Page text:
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June 14, 2024

Tiered Pricing for Payment Processing: What You Should Know

Delaney Mann

Written by:

Delaney Mann

Tiered Pricing for Payment Processing: What You Should Know

In the U.S., consumers use debit or credit card-based payment methods for 88% of in-store payments. [1] As such, if you don’t yet accept debit or credit cards at your place of business, you’re likely missing out on many potential sales. Consumers are also more likely to spend more per transaction when using a debit or credit card instead of using cash. [2]

However, accepting debit and credit cards adds fees that cash payments wouldn’t accrue, causing many business owners to pause the idea. But generally, it’s possible to build those costs into your price to get the upside of bigger sales without forking over a percentage of your profit margin. You’ll also want to keep your payment processing costs low to do this well. Now, it's time to determine if the tiered pricing structure for payment processing is right for you. 

This article will discuss the pros and cons of tiered pricing for payment processing so you can make an informed decision for your business. Let’s dive in.

What Is Tiered Pricing in Payment Processing?

Tiered pricing in payment processing is exactly what it sounds like. It’s a pricing structure centered around rate tiers.

These tiers can be considered “buckets” that group transactions based on transaction quality, card type, and entry method. There are typically three tiers in a tiered pricing structure:

  • Qualified: The lowest-priced tier typically includes debit and basic consumer credit cards processed in person.
  • Mid-qualified: The mid-priced tier usually includes basic rewards credit cards.
  • Non-qualified: The highest-priced tier typically includes business debit and credit cards, high-end rewards cards, interchange downgrades, transactions made online or over the phone, transactions with a skipped prompt/incomplete or incorrect data entry, etc.

We’ll discuss the specifics of these tiers in the next section. In the meantime, tiered pricing is one of several available pricing structures on which your merchant account can be based.

How Does A Tiered Pricing Structure Work?

Each transaction falls into one of the aforementioned tiers after you process it. However, to fully explain how a tiered pricing structure works, it’s helpful to back up and explain how the industry works. That’s because there are three main parties that assess fees, and much of the costs are equal regardless of the payment processor or pricing structure you choose.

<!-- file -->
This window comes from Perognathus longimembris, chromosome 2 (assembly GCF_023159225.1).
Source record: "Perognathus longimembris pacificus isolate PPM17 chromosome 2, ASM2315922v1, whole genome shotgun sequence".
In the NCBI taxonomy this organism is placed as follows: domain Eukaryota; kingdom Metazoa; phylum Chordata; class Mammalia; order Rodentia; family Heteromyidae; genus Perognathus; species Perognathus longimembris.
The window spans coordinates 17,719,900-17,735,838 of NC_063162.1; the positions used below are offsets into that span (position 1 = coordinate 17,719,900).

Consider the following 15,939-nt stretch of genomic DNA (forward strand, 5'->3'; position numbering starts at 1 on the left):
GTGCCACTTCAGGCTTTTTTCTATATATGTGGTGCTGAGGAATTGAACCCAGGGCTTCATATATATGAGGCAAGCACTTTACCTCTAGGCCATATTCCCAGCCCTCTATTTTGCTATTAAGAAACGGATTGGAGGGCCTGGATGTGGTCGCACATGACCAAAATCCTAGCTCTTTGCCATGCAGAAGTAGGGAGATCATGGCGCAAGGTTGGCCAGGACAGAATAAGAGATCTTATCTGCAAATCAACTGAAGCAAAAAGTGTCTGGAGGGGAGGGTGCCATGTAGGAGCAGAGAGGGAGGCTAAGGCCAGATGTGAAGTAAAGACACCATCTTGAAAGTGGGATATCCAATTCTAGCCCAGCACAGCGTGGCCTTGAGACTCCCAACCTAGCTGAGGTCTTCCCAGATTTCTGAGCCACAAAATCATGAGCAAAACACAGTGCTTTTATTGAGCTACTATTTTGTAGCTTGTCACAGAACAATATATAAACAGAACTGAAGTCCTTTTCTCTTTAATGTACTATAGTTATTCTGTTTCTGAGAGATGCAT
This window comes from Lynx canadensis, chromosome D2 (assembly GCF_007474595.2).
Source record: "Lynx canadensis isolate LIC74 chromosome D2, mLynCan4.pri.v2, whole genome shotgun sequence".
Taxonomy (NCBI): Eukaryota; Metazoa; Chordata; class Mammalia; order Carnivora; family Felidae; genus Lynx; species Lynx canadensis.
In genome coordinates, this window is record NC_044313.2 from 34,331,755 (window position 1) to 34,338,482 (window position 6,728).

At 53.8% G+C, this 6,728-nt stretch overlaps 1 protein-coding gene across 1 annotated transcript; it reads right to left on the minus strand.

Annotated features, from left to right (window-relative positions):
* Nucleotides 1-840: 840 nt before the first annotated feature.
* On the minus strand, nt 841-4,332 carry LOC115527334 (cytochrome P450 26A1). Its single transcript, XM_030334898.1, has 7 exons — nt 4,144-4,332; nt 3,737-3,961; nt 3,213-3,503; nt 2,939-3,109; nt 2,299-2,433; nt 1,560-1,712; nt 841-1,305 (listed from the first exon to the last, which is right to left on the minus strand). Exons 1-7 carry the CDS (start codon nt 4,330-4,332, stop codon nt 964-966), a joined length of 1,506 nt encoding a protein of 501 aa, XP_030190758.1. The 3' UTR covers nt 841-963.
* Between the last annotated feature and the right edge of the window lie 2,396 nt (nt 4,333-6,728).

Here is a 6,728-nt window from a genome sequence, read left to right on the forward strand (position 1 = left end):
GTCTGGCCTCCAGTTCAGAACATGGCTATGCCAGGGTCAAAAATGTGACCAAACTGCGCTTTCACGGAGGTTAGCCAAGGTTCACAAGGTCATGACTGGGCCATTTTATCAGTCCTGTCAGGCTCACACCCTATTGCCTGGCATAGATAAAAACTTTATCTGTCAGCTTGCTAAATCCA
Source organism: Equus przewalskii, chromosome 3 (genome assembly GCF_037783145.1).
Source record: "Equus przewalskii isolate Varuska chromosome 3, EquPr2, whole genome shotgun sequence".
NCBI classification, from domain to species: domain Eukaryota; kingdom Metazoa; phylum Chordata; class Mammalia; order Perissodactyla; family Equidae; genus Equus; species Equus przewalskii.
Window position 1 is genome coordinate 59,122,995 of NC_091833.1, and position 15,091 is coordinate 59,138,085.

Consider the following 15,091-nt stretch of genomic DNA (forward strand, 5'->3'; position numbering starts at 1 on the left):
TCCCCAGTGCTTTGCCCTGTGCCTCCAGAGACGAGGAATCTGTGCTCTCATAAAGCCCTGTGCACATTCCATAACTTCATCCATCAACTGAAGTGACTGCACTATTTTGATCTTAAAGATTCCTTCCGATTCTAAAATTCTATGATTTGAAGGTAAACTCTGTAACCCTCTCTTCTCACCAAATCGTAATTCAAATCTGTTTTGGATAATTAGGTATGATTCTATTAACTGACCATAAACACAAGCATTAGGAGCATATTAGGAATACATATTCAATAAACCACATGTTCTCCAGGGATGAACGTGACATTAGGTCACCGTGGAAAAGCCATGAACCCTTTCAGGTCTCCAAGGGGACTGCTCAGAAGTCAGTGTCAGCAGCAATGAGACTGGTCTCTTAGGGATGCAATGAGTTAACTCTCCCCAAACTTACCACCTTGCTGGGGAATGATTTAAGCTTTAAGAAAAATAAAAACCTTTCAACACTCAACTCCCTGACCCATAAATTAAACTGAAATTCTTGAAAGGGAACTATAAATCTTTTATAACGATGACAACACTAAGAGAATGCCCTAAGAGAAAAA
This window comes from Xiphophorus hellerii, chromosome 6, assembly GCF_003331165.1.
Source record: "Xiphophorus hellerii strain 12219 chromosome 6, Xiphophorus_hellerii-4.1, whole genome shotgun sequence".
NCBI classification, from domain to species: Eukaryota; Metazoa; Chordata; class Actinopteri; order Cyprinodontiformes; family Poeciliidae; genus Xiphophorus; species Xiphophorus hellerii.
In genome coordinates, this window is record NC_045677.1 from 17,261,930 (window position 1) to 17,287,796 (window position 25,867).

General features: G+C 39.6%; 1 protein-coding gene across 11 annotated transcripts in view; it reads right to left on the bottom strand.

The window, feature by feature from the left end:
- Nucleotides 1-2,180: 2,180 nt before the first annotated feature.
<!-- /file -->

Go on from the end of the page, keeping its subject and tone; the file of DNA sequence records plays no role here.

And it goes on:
When you process any debit or credit card transaction, you can expect to pay:

  • Interchange fees to the card issuing bank (i.e., your customer's bank attached to their card)
  • Association fees to the card brands (i.e., Visa, MasterCard, and Discover)
  • Processing fees to your payment processor

Interchange and association fees are universal. The card-issuing banks and card brands set the rates, with potential revisions twice yearly (in April and October). So, the only piece of the fee puzzle that varies between payment processors is processing fees.

In other words, each pricing structure has the same base costs but bundles them differently to assess the processor markup. Out of that markup, your payment processor covers operating expenses, general processing costs (like network usage per authorization and PCI, for example), and profit.

So, in many ways, a tiered pricing structure is simply a way to bundle the interchange fees to hide the total amount that comprises the processor markup, making it a better deal for them and a worse one for you. But we’ll dive into that in more detail in the “pros and cons” section.

Tier 1: Qualified discount rate

As we discussed, the qualified rate is the lowest-priced rate a transaction could qualify for. As such, it can be a relatively selective bucket. 

Generally, consumer debit cards and basic consumer credit cards processed in person fall under this rate. 

In practice, this means the transaction not only came from a specific type of card but also that it processed correctly. This means:

  • No prompts were skipped
  • The transaction happened in person
  • The card was present and swiped, tapped, or dipped
  • You settled the transaction quickly

If a transaction fails any of these for any reason, it can be downgraded or fall into another tier.

Tier 2: Mid-qualified rate

In my experience, the mid-qualified rate has the smallest number of possible transaction types. (We’ll explain why I say “in my experience” in a later section).

Mid-qualified transactions typically require a perfectly executed transaction technique processed on a basic rewards card, such as a Capital One Venture Card or any other type of low-percentage reward card.

Tier 3: Non-qualified transactions

The non-qualified tier is a bit of a catch-all. This tier is made up of card types like:

  • High-end rewards cards
  • Corporate cards (potentially both debit and credit)
  • Government cards, etc

As well as transactions that don’t process correctly, such as:

  • Transactions that took too long to settle